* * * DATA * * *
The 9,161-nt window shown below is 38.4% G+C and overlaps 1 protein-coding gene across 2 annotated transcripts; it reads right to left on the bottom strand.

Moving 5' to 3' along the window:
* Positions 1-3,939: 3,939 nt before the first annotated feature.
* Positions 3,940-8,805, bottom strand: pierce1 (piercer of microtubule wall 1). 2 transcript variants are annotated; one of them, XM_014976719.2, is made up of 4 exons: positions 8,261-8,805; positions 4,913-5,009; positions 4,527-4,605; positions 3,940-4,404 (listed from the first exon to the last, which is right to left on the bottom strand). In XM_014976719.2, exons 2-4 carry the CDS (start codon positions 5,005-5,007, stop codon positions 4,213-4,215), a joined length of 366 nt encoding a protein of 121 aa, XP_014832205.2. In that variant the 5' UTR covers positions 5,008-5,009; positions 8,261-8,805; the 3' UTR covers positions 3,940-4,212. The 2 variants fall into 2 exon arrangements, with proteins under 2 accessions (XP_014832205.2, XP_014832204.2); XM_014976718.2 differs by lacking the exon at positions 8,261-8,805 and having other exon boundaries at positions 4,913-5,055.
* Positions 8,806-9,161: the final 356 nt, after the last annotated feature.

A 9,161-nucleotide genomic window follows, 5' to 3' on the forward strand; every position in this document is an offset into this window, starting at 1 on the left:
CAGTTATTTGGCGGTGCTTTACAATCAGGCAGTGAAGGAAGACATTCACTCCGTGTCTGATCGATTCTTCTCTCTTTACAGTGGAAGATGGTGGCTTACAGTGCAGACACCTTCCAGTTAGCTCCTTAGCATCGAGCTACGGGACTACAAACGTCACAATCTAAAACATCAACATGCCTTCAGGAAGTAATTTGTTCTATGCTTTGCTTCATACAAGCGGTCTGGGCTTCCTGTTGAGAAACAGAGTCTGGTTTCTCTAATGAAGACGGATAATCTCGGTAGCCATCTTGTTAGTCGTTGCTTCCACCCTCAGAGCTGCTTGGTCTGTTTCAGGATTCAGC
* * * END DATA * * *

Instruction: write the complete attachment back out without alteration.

The 9,161-nt window shown below is 38.4% G+C and overlaps 1 protein-coding gene across 2 annotated transcripts; it reads right to left on the bottom strand.

Moving 5' to 3' along the window:
* Positions 1-3,939: 3,939 nt before the first annotated feature.
* Positions 3,940-8,805, bottom strand: pierce1 (piercer of microtubule wall 1). 2 transcript variants are annotated; one of them, XM_014976719.2, is made up of 4 exons: positions 8,261-8,805; positions 4,913-5,009; positions 4,527-4,605; positions 3,940-4,404 (listed from the first exon to the last, which is right to left on the bottom strand). In XM_014976719.2, exons 2-4 carry the CDS (start codon positions 5,005-5,007, stop codon positions 4,213-4,215), a joined length of 366 nt encoding a protein of 121 aa, XP_014832205.2. In that variant the 5' UTR covers positions 5,008-5,009; positions 8,261-8,805; the 3' UTR covers positions 3,940-4,212. The 2 variants fall into 2 exon arrangements, with proteins under 2 accessions (XP_014832205.2, XP_014832204.2); XM_014976718.2 differs by lacking the exon at positions 8,261-8,805 and having other exon boundaries at positions 4,913-5,055.
* Positions 8,806-9,161: the final 356 nt, after the last annotated feature.

A 9,161-nucleotide genomic window follows, 5' to 3' on the forward strand; every position in this document is an offset into this window, starting at 1 on the left:
CAGTTATTTGGCGGTGCTTTACAATCAGGCAGTGAAGGAAGACATTCACTCCGTGTCTGATCGATTCTTCTCTCTTTACAGTGGAAGATGGTGGCTTACAGTGCAGACACCTTCCAGTTAGCTCCTTAGCATCGAGCTACGGGACTACAAACGTCACAATCTAAAACATCAACATGCCTTCAGGAAGTAATTTGTTCTATGCTTTGCTTCATACAAGCGGTCTGGGCTTCCTGTTGAGAAACAGAGTCTGGTTTCTCTAATGAAGACGGATAATCTCGGTAGCCATCTTGTTAGTCGTTGCTTCCACCCTCAGAGCTGCTTGGTCTGTTTCAGGATTCAGC